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6 March 2014 1:04 pm ,
Vol. 343 ,
Early in April, the first of a fleet of environmental monitoring satellites will lift off from Europe's spaceport in...
Since 2000, U.S. government health research agencies have spent almost $1 billion on an effort to churn out thousands...
Magdalena Koziol, a former postdoc at Yale University, was the victim of scientific sabotage. Now, she is suing the...
Antiretroviral drugs can protect people from becoming infected by HIV. But so-called pre-exposure prophylaxis, or PrEP...
Two studies show that eating a diet low in protein and high in carbohydrates is linked to a longer, healthier life, and...
Considered an icon of conservation science, researchers at World Wildlife Fund (WWF) headquarters in Washington, D.C.,...
The new atlas, which shows the distribution of important trace metals and other substances, is the first product of...
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ScienceShot: The 'I' in Ant
26 August 2011 12:50 pm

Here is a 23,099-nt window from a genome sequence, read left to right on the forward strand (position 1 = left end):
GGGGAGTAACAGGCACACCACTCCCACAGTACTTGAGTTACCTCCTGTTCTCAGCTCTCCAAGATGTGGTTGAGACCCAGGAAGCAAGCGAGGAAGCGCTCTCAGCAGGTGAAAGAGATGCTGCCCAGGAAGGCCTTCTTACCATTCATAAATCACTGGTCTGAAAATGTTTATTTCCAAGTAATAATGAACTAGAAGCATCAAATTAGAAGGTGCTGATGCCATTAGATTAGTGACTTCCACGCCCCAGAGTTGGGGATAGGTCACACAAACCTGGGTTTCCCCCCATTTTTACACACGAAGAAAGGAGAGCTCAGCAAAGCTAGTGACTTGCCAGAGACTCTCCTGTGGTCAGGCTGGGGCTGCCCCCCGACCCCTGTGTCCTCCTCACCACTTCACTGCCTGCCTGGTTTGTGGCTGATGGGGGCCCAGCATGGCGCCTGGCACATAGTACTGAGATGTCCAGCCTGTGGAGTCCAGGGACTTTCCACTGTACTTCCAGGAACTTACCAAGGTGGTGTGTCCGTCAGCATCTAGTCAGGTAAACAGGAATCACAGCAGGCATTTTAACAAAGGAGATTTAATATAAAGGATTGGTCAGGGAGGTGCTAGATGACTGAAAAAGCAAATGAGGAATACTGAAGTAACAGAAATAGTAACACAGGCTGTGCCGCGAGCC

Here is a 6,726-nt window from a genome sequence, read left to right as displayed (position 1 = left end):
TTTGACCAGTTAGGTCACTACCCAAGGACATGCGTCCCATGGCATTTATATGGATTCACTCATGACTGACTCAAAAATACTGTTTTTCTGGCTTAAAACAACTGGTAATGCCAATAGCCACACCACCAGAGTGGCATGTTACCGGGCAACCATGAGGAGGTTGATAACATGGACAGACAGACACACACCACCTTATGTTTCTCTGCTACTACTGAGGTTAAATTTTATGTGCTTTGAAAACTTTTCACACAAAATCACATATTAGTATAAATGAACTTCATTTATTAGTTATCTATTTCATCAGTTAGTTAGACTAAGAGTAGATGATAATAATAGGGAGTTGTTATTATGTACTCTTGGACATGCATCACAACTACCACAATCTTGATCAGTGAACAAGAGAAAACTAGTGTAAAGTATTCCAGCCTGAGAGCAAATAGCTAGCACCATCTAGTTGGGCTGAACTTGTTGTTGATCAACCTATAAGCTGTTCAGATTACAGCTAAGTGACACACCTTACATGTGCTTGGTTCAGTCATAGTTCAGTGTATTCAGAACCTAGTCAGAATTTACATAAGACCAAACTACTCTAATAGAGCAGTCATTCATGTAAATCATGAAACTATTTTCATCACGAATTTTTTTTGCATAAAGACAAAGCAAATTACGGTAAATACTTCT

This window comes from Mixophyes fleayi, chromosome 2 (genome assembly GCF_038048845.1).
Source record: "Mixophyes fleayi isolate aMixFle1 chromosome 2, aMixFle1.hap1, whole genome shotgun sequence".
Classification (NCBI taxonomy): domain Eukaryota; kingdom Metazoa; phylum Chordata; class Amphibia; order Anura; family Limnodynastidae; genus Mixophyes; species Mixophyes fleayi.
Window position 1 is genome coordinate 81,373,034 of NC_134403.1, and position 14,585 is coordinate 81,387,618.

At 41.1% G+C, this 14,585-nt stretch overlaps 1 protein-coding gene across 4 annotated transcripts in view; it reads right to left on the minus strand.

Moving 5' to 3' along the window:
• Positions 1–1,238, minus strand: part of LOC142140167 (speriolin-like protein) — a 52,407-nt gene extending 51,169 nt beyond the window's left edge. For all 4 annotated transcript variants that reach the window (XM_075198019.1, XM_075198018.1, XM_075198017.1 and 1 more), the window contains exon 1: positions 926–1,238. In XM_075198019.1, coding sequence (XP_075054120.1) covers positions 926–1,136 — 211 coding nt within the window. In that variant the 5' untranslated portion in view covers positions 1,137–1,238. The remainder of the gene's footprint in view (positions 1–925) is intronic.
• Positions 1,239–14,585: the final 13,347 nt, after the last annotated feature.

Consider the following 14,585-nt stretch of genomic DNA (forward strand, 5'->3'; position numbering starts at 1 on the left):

Ants are renowned for their hive mind: most decisions are made by the colony as a whole and not by individuals. But when an ant colony's nest is destroyed, the insects rely on the advice of individuals, according to a study published online this week in The Journal of Experimental Biology. Researchers created artificial nests and foraging areas for ten colonies of Temnothorax albipennis ants. After a week, the team destroyed the original nest, forcing the ants to relocate. As the researchers watched the ants on their house hunt, they noticed that the ants that scouted for good locations to find food headed straight for an alternate nest site that they had discovered earlier in their travels. The scout ants then recruited other members of the colony to the new nest site. The study, says the researchers, shows that individuals play a much larger role in ant society than previously thought.
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